“Just to get to the point where you have a signed agreement is a lengthy process that alone can take six to ten months,” she said. “But, I personally like it to take a while, because that’s when you really get to know people.”
Old people, new people
According to Whiteman, the caliber of individuals coming into the industry has strikingly improved. “What I see more of these days is people who have been very successful in other industries coming in, but who know enough to assemble a team who are experienced in cannabis,” she said. “They or the investor group may not directly have deep cannabis experience, but they’re bringing in the right people to help get their cannabis operations set up.”
The company is preparing for rapid growth in the next year and is intent on entering \effective partnerships to make that growth possible. “We’re very involved on the sales and marketing side, and we’re helping partners think through pricing so they can see why we’re the number one brand in Colorado,” she said. “We’re looking for people who value that, to help them with speed-to-market and be able to ramp and scale quickly.
“The story for 2018, for me, is that everything feels like it’s accelerating,” she added. “Over the past several months, I’ve been building out the team to support our anticipated growth in a robust way. We’re looking at adding some new product lines, but we’re doing it consciously, and only if we think we have something that’s truly different and worthy of our brand.”
For a quality brand, quality control must come first, Whiteman noted. “When I’m taking to partners about consistency, I’m not talking about a nice-to-have attribute,” she said. “This is the brand. Screw this up, and we’ve screwed up the whole brand. It’s not the labeling or packaging. The Wana brand is about quality and consistency. It’s why we’ve become so popular.”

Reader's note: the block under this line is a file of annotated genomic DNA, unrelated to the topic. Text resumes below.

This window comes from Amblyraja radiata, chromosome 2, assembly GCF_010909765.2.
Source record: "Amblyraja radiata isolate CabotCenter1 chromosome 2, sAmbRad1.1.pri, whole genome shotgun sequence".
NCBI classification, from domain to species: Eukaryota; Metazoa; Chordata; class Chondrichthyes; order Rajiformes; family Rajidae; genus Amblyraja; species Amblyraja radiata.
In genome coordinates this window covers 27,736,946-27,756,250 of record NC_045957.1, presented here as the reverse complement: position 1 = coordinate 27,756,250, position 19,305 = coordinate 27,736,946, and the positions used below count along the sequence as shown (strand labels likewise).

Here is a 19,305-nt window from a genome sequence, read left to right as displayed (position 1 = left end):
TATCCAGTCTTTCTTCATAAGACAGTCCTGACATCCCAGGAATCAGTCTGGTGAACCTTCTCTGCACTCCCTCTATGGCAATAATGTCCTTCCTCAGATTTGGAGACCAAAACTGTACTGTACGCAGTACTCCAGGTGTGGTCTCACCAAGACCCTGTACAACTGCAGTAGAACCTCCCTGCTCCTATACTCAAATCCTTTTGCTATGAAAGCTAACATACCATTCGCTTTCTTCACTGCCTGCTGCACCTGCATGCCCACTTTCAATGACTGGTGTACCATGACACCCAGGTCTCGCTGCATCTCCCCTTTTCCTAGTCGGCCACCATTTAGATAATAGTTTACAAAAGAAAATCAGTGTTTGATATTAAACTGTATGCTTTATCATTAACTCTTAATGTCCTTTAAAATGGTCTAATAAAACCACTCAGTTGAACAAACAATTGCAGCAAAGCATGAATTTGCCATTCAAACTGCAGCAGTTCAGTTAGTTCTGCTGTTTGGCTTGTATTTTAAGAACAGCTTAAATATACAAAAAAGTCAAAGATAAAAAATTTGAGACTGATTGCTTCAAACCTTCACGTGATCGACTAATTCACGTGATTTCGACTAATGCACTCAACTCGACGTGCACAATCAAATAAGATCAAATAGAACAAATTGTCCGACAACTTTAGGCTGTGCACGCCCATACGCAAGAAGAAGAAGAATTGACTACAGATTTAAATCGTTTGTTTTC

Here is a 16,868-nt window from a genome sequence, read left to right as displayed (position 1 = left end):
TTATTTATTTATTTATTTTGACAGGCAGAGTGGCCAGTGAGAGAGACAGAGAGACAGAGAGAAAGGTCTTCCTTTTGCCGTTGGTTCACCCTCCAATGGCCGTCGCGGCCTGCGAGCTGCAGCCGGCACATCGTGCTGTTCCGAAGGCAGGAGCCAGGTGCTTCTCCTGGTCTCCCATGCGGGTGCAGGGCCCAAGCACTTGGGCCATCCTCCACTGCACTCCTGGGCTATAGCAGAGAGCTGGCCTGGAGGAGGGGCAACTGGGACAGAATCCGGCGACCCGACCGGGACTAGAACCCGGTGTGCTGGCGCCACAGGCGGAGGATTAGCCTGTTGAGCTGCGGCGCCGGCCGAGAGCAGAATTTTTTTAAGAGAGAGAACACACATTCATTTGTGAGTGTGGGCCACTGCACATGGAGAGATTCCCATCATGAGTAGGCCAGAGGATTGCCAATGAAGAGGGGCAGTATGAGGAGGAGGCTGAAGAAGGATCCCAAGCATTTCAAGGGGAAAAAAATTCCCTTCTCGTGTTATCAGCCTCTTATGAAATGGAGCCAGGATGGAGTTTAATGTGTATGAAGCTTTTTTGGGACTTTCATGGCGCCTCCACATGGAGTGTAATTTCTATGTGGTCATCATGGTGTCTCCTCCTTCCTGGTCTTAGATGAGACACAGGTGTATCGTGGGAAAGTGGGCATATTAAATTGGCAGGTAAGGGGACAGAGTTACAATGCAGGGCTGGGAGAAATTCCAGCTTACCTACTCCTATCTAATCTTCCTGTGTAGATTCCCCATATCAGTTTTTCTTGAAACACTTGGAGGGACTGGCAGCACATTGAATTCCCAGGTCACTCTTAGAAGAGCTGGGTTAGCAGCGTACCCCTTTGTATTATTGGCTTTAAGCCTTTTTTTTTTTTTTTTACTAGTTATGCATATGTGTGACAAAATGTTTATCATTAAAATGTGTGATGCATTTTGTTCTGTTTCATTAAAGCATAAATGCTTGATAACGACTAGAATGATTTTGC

Grow the pie
“Something else is on my mind,” Whiteman continued. “Because I’ve been in the business since 2010, I’ve already seen such huge changes in terms of the acceptance, the mainstreaming, of cannabis, but what I think we as an industry need to be focused on right now is not duking it out for market share with the existing market. We need to be growing the pie, and the way you do that is through education, transparency, and helping people feel comfortable and safe trying cannabis in ways that are not overwhelming to them. A lot of our product releases are going to be focused around that, as well as on education and training.
“We’re already seeing this happening,” she added. “The cannabis-user demographic skewed very young and male seven years ago. But now we’re seeing older people and women move into the market, and even though there isn’t yet a lot of in-depth consumer research, there are clear product preferences among these different groups. I like topicals as an entry point for cannabis usage, for example, especially for older people—to normalize cannabis use.
“The third big component of what is going on is innovation,” she concluded. “There is the mainstreaming of cannabis, which is how do we open this up safely and responsibly for new users. And then there are the more sophisticated applications of the plant, and there are huge opportunities there, as well.”